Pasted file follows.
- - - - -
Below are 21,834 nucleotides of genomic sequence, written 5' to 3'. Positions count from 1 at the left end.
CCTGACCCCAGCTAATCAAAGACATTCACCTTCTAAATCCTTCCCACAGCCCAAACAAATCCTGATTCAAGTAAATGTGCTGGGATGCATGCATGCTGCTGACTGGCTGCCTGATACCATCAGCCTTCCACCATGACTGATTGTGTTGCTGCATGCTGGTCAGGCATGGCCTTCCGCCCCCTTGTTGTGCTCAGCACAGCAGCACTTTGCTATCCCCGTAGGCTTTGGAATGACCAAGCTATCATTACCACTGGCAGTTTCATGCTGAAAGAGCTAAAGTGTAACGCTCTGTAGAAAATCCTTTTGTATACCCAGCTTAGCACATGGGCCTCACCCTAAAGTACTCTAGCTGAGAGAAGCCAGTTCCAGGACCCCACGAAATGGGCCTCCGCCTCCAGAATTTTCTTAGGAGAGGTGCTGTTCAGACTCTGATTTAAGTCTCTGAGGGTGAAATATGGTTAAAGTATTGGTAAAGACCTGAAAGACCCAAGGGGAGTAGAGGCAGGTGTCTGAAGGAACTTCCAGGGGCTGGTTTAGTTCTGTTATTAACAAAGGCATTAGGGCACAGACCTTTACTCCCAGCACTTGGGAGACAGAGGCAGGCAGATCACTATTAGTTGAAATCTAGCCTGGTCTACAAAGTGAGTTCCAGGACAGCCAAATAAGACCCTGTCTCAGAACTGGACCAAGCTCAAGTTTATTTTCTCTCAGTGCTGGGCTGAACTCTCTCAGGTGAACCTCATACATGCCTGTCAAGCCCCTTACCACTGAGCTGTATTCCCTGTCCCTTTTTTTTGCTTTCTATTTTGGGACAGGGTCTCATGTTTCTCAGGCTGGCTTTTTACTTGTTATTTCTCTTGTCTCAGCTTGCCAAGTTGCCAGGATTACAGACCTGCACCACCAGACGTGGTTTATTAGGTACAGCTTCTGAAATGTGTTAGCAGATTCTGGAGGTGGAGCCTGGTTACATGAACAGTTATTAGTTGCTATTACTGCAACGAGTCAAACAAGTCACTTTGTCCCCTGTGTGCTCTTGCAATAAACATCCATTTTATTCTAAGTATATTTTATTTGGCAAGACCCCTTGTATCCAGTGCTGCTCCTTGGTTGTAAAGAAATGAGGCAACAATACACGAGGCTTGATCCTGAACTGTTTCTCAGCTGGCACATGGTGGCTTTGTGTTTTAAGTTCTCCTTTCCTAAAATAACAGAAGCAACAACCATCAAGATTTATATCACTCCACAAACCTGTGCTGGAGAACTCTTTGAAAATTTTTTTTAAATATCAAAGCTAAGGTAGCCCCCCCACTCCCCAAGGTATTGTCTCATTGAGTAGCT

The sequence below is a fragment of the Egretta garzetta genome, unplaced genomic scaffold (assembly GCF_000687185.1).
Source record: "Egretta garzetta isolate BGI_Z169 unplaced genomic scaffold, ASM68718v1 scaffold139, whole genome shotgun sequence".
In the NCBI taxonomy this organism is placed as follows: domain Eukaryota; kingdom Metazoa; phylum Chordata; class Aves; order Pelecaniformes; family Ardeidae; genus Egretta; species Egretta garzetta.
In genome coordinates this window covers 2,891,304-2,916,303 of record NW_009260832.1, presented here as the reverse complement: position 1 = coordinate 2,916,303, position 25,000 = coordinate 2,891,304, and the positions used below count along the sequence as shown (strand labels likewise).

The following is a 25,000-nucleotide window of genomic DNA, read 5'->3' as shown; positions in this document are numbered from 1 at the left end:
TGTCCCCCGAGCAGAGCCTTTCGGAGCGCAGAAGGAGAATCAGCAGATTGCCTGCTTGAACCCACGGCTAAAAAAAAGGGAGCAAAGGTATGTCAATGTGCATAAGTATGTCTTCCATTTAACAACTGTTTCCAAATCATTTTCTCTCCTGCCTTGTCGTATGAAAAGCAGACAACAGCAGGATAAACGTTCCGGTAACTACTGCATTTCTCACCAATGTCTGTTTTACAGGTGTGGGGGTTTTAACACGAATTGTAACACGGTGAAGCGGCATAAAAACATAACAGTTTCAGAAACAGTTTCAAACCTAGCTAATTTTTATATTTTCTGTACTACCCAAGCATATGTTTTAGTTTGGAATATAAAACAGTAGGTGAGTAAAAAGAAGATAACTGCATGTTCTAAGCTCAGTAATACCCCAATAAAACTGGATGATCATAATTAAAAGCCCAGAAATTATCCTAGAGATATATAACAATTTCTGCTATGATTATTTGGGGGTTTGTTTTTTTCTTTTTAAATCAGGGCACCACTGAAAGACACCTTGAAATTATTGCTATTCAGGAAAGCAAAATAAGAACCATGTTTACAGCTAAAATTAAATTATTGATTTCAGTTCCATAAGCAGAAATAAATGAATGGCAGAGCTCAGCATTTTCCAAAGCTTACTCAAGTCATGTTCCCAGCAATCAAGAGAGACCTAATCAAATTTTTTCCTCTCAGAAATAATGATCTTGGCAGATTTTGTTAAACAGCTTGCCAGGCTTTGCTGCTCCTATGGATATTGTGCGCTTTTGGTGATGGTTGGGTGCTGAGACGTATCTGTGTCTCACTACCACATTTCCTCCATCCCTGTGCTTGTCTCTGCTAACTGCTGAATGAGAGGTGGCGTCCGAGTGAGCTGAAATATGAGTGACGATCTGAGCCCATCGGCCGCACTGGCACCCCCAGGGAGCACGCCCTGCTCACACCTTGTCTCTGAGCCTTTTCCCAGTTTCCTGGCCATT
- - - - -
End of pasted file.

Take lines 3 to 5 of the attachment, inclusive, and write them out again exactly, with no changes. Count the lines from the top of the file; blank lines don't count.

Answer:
The sequence below is a fragment of the Egretta garzetta genome, unplaced genomic scaffold (assembly GCF_000687185.1).
Source record: "Egretta garzetta isolate BGI_Z169 unplaced genomic scaffold, ASM68718v1 scaffold139, whole genome shotgun sequence".
In the NCBI taxonomy this organism is placed as follows: domain Eukaryota; kingdom Metazoa; phylum Chordata; class Aves; order Pelecaniformes; family Ardeidae; genus Egretta; species Egretta garzetta.